2 Simulation and Analysis using a MATLAB Mfle
This section introduces several MATLAB commands that are useful for studying ODEs and their solutions. The
MATLAB command
roots
determines the roots of the characteristic equation
Q
(
λ
)=
λ
n
+
a
n

1
λ
n

1
+
···
+
a
1
λ
+
a
o
=0
.
For example, if
Q
(
D
D
3
+4
D
2
+
D

3
,
enter
>> Q
=[1
,
4
,
1
,

3]; roots(
Q
)
and MATLAB will return the roots of
Q
(
λ
) = 0. Note that the polynomial
Q
(
D
) is entered as a row vector in
MATLAB, where the ±rst element is the coeﬃcient associated with
D
3
.
The command
step
determines the unitstep response of a system. For example, suppose we want to determine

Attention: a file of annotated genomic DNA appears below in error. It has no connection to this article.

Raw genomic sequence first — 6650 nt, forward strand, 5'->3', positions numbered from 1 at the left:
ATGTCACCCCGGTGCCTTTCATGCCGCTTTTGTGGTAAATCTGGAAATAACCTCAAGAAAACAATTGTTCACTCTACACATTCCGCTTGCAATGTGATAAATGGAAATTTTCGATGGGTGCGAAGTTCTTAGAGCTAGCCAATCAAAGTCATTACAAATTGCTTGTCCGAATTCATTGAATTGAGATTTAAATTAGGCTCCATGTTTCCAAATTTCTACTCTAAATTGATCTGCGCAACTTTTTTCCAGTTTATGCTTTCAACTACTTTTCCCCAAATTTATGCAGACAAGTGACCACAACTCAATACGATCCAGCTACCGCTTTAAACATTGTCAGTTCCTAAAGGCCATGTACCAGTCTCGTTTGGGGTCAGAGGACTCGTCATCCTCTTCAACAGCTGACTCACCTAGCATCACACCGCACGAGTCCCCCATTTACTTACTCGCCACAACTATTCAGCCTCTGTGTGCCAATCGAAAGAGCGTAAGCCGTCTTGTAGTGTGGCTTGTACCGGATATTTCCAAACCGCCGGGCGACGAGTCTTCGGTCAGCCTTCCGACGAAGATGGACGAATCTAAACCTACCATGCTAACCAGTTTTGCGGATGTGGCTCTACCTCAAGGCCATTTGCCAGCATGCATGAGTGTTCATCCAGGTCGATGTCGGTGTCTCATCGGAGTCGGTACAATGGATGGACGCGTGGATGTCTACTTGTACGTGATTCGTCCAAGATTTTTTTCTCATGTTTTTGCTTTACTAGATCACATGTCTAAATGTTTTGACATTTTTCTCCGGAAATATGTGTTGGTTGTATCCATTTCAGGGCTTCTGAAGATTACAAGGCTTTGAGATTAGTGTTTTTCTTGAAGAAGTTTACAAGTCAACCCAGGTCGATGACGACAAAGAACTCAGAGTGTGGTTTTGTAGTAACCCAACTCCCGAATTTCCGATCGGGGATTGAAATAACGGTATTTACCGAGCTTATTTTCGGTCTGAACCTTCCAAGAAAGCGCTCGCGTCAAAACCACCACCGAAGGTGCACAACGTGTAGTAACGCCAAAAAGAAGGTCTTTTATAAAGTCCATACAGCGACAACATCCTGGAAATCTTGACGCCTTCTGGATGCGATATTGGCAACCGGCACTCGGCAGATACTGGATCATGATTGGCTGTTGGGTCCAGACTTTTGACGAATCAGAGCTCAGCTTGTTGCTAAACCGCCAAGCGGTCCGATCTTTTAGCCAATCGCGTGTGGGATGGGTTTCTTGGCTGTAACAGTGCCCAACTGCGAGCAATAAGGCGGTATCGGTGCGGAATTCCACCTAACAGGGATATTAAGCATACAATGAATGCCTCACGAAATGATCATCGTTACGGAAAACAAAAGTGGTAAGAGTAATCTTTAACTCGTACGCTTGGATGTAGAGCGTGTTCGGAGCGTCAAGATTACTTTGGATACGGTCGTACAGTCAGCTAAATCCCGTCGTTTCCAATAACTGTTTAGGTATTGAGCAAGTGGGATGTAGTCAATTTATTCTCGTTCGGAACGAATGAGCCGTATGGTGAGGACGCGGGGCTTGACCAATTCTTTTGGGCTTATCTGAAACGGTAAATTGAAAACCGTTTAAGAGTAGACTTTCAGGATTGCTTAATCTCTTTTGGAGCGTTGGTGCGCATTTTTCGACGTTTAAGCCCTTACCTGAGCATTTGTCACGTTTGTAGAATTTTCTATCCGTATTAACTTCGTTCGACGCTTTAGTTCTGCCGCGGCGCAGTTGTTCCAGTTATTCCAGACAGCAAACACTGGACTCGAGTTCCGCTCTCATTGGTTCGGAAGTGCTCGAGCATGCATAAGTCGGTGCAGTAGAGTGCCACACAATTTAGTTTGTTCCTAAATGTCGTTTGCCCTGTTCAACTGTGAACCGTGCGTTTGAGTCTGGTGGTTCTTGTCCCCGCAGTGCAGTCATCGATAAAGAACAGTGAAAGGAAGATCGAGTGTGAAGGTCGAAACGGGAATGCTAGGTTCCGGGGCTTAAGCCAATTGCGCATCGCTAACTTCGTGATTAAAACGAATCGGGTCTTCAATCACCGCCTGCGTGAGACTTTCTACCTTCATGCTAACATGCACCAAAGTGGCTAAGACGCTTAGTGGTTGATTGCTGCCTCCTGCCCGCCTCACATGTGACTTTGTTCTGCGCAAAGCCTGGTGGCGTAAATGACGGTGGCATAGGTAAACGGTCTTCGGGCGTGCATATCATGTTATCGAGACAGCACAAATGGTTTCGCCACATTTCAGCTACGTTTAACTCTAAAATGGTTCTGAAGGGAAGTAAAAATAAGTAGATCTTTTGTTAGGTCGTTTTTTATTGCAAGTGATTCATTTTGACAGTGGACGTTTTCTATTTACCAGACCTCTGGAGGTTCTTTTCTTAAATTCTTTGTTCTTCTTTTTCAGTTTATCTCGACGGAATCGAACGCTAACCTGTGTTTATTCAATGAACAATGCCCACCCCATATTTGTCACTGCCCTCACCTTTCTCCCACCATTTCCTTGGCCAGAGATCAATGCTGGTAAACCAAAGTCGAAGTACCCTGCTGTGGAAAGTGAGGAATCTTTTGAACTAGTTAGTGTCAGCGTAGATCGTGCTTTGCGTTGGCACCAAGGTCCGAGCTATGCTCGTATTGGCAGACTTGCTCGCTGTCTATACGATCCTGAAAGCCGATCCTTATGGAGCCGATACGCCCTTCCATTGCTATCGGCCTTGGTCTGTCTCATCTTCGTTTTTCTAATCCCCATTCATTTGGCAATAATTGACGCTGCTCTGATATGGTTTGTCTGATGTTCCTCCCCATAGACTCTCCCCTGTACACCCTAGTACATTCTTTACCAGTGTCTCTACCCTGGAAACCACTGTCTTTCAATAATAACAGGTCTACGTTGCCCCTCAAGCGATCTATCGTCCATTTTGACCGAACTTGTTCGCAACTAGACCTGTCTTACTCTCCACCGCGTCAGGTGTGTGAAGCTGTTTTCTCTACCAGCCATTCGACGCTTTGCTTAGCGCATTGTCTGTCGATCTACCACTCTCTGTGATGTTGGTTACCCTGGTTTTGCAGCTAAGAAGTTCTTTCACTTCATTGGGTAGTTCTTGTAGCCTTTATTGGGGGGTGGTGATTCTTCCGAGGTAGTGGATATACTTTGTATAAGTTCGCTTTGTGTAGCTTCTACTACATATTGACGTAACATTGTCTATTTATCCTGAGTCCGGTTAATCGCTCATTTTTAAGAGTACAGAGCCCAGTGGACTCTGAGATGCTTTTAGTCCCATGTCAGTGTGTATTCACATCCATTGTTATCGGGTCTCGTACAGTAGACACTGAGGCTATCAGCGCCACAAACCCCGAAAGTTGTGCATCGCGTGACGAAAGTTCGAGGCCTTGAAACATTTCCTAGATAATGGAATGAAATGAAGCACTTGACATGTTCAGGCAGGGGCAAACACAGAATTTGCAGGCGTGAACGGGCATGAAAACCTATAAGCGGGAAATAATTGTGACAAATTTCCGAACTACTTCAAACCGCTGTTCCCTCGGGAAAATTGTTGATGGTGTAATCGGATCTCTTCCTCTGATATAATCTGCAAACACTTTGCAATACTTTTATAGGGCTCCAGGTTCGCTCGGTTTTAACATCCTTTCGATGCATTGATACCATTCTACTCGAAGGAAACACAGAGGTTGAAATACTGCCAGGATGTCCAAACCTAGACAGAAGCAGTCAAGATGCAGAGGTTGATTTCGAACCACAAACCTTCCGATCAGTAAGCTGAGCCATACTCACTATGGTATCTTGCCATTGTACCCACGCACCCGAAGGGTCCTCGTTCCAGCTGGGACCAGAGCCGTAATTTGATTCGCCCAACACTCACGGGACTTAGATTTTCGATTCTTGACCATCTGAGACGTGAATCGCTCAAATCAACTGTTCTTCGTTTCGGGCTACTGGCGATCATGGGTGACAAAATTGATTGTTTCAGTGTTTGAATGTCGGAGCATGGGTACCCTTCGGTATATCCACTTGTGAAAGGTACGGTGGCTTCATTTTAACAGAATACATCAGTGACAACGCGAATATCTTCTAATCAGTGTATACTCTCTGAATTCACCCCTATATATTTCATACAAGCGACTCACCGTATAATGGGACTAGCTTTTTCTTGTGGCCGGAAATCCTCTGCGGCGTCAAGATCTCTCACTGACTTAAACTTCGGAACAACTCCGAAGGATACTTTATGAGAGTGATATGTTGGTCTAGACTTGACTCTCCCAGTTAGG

the unitstep response of a secondorder system described by the ODE
d
2
y
dt
2
dy
dt
+ 100
y
(
t
) = 200
f
(
t
)
.
First represent the ODE as
Q
(
D
)
y
(
t
P
(
D
)
f
(
t
)
,
where
Q
(
D
D
2
D
+ 100
P
(
D
)=2
0
0
.
Represent these polynomials in MATLAB as row vectors
>> Q
=[
1
,
4
,
100];
>> P
=
[200];
The MATLAB command
>>
step(
P,Q
)
generates a plot of the unitstep response over a time interval determined by MATLAB. To generate the unitstep
response at 200 points over a speci±ed time interval, say 0
≤
t
≤
5, use the commands
>>
Q
,
4
,
100];
>>
P
= [200];
>>
t
= linspace(0
,
5
,
200);
>>
step(
P,Q,t
)
You can also save the response to a vector
y
using
>>
Q
,
4
,
100];
>>
P
= [200];
>>
t
= linspace(0
,
5
,
200);
>>
y
= step(
);
MATLAB provides a command,
lsim
, for determining the zerostate response of a LTI system to an arbitrary
input. As an example, the zerostate response of the system
˙
y
+
y
(
t
)=6
f
(
t